ACLU Joins Lawsuit Over Conditions at Jail Run by Infamous Arizona Sheriff
FOR IMMEDIATE RELEASE
PHOENIX — The American Civil Liberties Union today joined an important litigation effort to defeat Sheriff Joe Arpaio’s bid to terminate existing federal protections for pre-trial detainees housed in the Maricopa County Jail — known internationally for the degrading chain gangs and other harsh policies introduced by its infamous sheriff.
“For many years we have been concerned about the extremist policies and practices introduced by Sheriff Arpaio,” said David C. Fathi, an attorney with the ACLU’s National Prison Project. “Our involvement with this lawsuit renews our commitment to bringing Maricopa County’s jail into compliance with constitutional requirements.”
The self-described “toughest sheriff in America” is notorious for policies requiring prisoners to wear pink underpants and striped uniforms and for spending less money to feed prisoners than his police dogs. Recent tours conducted by the ACLU found that seriously dangerous and inhumane conditions persist in the jail system, including inadequate medical and mental health care and severe crowding.
“Allowing mentally ill prisoners to lie in a catatonic state, naked on a bare concrete cell floor for 23 hours a day, is not being ‘tough on crime,” said Alice Bendheim, a cooperating attorney with the ACLU of Arizona. “The conditions I witnessed in the Maricopa County Jail were cruel and detrimental to the well-being of the people confined there.”
At issue is a 1995 federal consent decree that Sheriff Arpaio seek to end that ensures protections for the over 5,000 pre-trial detainees housed in the jail. It requires Maricopa County officials to reduce overcrowding, provide access to religious services, improve medical, dental and psychiatric care, and adhere to national fire protection standards and suitable sanitation and safety standards. Recent incidents at the jail demonstrate that many provisions of the decree are not being met.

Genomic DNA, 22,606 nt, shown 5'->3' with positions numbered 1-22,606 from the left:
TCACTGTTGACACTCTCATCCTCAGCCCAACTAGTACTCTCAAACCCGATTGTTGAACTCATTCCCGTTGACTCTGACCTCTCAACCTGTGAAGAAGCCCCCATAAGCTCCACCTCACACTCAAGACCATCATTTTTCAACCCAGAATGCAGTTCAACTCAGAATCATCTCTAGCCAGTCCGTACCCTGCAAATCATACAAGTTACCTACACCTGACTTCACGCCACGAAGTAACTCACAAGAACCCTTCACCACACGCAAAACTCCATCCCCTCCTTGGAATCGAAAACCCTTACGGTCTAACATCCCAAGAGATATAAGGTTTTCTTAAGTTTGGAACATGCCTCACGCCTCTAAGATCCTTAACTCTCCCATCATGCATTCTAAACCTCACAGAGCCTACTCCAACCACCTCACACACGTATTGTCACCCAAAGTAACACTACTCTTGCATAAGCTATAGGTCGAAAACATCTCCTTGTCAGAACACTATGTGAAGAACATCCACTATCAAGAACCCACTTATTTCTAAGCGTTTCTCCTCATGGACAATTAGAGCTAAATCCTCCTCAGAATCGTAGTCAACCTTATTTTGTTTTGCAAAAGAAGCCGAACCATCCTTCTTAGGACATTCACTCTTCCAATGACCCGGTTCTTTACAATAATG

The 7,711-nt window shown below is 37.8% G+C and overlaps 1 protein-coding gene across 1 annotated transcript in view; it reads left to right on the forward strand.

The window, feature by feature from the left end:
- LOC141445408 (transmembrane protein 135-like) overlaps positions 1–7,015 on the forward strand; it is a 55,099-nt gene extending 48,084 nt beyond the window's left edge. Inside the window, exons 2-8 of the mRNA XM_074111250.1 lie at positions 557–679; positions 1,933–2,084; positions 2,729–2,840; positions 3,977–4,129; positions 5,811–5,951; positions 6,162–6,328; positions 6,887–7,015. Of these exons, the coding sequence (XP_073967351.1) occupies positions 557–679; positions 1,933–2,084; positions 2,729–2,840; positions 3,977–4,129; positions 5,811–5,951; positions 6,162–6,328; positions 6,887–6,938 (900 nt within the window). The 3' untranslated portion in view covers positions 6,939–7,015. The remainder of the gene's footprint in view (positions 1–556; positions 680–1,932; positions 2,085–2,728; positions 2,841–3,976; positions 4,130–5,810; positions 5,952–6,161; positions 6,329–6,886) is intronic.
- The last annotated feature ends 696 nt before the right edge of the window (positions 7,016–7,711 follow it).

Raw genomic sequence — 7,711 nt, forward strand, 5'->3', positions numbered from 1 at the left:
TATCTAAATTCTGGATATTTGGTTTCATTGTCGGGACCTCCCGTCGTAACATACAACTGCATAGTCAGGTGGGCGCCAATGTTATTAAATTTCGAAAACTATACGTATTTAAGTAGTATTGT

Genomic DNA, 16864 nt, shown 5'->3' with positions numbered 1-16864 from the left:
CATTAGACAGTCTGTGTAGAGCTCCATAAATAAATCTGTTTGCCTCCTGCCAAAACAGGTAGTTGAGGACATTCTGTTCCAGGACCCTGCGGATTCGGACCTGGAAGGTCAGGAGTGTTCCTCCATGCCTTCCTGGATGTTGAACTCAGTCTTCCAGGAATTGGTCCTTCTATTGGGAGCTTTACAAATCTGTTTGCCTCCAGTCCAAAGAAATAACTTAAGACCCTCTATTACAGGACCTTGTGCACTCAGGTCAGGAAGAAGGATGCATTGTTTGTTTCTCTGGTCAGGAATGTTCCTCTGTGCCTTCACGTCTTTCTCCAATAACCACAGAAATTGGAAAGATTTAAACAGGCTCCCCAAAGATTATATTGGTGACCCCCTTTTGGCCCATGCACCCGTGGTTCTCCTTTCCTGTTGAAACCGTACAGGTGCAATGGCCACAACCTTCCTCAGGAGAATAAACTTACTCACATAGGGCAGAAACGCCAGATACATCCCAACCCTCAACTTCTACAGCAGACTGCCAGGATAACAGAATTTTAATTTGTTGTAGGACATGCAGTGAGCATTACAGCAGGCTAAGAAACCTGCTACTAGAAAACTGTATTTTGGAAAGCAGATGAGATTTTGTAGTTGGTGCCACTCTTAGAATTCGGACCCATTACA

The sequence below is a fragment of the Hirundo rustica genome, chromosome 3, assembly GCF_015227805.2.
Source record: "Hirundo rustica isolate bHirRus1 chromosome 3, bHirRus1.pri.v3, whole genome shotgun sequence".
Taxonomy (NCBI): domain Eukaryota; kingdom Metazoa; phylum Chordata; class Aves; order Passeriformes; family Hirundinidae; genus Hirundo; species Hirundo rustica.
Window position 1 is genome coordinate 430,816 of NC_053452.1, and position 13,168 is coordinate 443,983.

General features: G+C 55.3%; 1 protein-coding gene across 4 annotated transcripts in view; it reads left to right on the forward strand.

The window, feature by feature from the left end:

“Sheriff Arpaio’s practices and policies not only harm the low-level offenders incarcerated in the jail, but pre-trial detainees who cannot go home only because they are too poor to post bail,” stated Eleanor Eisenberg, Executive Director of the ACLU of Arizona. “It is our belief that detainees who have not even had a trial yet are entitled to a high degree of security and decent treatment.”
In 1998, a U.S. Department of Justice report harshly criticized the use of excessive force at the facility; the report led to a settlement agreement with Sheriff Arpaio to restrict the use of pepper spray, stun guns and restraint chairs. Earlier this year, the Arizona Court of Appeals affirmed a verdict for a prisoner who was severely beaten in the jail’s “Tent City,” a unit housing 2,000 prisoners outdoors in the Arizona desert. The court affirmed the finding that Sheriff Arpaio was deliberately indifferent to the risk of attack in the tent unit and affirmed an award of punitive damages against him. Additional lawsuits are pending on behalf of other prisoners who were beaten in the facility.
Entering the class action suit, Hart v. Arpaio, today are attorneys Fathi and Bendheim. They join attorney Ted Jarvi of Tempe in representing the class.
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